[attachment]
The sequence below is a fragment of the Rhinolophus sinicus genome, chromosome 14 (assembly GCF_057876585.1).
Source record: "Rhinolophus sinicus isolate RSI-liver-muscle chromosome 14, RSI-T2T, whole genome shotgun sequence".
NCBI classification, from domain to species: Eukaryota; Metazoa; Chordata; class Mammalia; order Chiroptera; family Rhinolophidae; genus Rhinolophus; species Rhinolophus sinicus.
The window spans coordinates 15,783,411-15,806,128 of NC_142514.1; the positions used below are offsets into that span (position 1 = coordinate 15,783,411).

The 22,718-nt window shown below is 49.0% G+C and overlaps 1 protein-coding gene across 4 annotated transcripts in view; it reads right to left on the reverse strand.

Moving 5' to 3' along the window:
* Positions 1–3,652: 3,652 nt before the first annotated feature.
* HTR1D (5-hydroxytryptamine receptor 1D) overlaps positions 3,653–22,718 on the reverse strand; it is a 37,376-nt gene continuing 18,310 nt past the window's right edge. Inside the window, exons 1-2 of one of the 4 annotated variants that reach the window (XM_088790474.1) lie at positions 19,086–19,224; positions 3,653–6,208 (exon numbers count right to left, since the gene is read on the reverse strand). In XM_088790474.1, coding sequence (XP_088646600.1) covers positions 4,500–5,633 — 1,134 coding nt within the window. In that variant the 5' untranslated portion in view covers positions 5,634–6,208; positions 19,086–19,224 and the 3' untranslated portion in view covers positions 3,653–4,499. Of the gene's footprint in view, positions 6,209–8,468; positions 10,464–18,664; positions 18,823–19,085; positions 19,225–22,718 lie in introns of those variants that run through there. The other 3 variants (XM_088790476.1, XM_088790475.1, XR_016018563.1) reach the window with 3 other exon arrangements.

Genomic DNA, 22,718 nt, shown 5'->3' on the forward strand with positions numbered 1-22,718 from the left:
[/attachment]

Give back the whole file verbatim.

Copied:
The sequence below is a fragment of the Rhinolophus sinicus genome, chromosome 14 (assembly GCF_057876585.1).
Source record: "Rhinolophus sinicus isolate RSI-liver-muscle chromosome 14, RSI-T2T, whole genome shotgun sequence".
NCBI classification, from domain to species: Eukaryota; Metazoa; Chordata; class Mammalia; order Chiroptera; family Rhinolophidae; genus Rhinolophus; species Rhinolophus sinicus.
The window spans coordinates 15,783,411-15,806,128 of NC_142514.1; the positions used below are offsets into that span (position 1 = coordinate 15,783,411).

The 22,718-nt window shown below is 49.0% G+C and overlaps 1 protein-coding gene across 4 annotated transcripts in view; it reads right to left on the reverse strand.

Moving 5' to 3' along the window:
* Positions 1–3,652: 3,652 nt before the first annotated feature.
* HTR1D (5-hydroxytryptamine receptor 1D) overlaps positions 3,653–22,718 on the reverse strand; it is a 37,376-nt gene continuing 18,310 nt past the window's right edge. Inside the window, exons 1-2 of one of the 4 annotated variants that reach the window (XM_088790474.1) lie at positions 19,086–19,224; positions 3,653–6,208 (exon numbers count right to left, since the gene is read on the reverse strand). In XM_088790474.1, coding sequence (XP_088646600.1) covers positions 4,500–5,633 — 1,134 coding nt within the window. In that variant the 5' untranslated portion in view covers positions 5,634–6,208; positions 19,086–19,224 and the 3' untranslated portion in view covers positions 3,653–4,499. Of the gene's footprint in view, positions 6,209–8,468; positions 10,464–18,664; positions 18,823–19,085; positions 19,225–22,718 lie in introns of those variants that run through there. The other 3 variants (XM_088790476.1, XM_088790475.1, XR_016018563.1) reach the window with 3 other exon arrangements.

Genomic DNA, 22,718 nt, shown 5'->3' on the forward strand with positions numbered 1-22,718 from the left: